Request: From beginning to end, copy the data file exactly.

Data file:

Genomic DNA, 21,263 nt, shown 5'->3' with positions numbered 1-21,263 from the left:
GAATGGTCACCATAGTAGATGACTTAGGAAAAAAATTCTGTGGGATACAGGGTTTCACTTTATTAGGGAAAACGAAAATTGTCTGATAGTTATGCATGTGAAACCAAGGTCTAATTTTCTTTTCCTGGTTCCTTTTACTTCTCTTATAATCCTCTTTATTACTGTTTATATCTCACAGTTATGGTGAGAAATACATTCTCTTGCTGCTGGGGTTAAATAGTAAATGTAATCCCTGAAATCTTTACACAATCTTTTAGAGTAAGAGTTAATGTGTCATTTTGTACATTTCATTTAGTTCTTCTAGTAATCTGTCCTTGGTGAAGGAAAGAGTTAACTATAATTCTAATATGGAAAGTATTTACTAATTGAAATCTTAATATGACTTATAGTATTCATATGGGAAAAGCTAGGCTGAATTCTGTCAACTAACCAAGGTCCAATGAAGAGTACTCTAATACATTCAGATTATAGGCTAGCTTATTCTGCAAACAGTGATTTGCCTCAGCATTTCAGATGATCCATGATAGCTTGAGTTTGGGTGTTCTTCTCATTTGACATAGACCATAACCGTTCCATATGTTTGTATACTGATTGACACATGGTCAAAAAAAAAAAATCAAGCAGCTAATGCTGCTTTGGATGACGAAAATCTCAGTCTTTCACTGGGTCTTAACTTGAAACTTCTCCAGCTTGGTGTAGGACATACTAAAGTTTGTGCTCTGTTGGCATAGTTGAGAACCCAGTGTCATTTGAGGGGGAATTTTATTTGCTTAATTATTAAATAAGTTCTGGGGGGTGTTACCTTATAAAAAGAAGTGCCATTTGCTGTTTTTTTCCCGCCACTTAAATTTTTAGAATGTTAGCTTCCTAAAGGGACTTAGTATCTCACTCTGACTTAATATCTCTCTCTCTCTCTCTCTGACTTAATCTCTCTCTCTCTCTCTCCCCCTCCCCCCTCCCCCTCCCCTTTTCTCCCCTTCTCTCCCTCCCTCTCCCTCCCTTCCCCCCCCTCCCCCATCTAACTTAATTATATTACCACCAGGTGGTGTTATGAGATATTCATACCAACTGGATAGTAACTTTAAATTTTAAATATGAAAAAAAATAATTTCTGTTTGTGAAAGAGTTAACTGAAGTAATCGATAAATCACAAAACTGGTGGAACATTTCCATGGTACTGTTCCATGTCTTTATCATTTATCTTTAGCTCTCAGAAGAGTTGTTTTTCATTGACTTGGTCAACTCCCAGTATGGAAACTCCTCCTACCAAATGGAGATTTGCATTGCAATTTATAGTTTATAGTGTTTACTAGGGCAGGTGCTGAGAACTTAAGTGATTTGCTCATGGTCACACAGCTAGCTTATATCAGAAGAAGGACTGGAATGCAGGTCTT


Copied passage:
Genomic DNA, 21,263 nt, shown 5'->3' with positions numbered 1-21,263 from the left:
GAATGGTCACCATAGTAGATGACTTAGGAAAAAAATTCTGTGGGATACAGGGTTTCACTTTATTAGGGAAAACGAAAATTGTCTGATAGTTATGCATGTGAAACCAAGGTCTAATTTTCTTTTCCTGGTTCCTTTTACTTCTCTTATAATCCTCTTTATTACTGTTTATATCTCACAGTTATGGTGAGAAATACATTCTCTTGCTGCTGGGGTTAAATAGTAAATGTAATCCCTGAAATCTTTACACAATCTTTTAGAGTAAGAGTTAATGTGTCATTTTGTACATTTCATTTAGTTCTTCTAGTAATCTGTCCTTGGTGAAGGAAAGAGTTAACTATAATTCTAATATGGAAAGTATTTACTAATTGAAATCTTAATATGACTTATAGTATTCATATGGGAAAAGCTAGGCTGAATTCTGTCAACTAACCAAGGTCCAATGAAGAGTACTCTAATACATTCAGATTATAGGCTAGCTTATTCTGCAAACAGTGATTTGCCTCAGCATTTCAGATGATCCATGATAGCTTGAGTTTGGGTGTTCTTCTCATTTGACATAGACCATAACCGTTCCATATGTTTGTATACTGATTGACACATGGTCAAAAAAAAAAAATCAAGCAGCTAATGCTGCTTTGGATGACGAAAATCTCAGTCTTTCACTGGGTCTTAACTTGAAACTTCTCCAGCTTGGTGTAGGACATACTAAAGTTTGTGCTCTGTTGGCATAGTTGAGAACCCAGTGTCATTTGAGGGGGAATTTTATTTGCTTAATTATTAAATAAGTTCTGGGGGGTGTTACCTTATAAAAAGAAGTGCCATTTGCTGTTTTTTTCCCGCCACTTAAATTTTTAGAATGTTAGCTTCCTAAAGGGACTTAGTATCTCACTCTGACTTAATATCTCTCTCTCTCTCTCTCTGACTTAATCTCTCTCTCTCTCTCTCCCCCTCCCCCCTCCCCCTCCCCTTTTCTCCCCTTCTCTCCCTCCCTCTCCCTCCCTTCCCCCCCCTCCCCCATCTAACTTAATTATATTACCACCAGGTGGTGTTATGAGATATTCATACCAACTGGATAGTAACTTTAAATTTTAAATATGAAAAAAAATAATTTCTGTTTGTGAAAGAGTTAACTGAAGTAATCGATAAATCACAAAACTGGTGGAACATTTCCATGGTACTGTTCCATGTCTTTATCATTTATCTTTAGCTCTCAGAAGAGTTGTTTTTCATTGACTTGGTCAACTCCCAGTATGGAAACTCCTCCTACCAAATGGAGATTTGCATTGCAATTTATAGTTTATAGTGTTTACTAGGGCAGGTGCTGAGAACTTAAGTGATTTGCTCATGGTCACACAGCTAGCTTATATCAGAAGAAGGACTGGAATGCAGGTCTT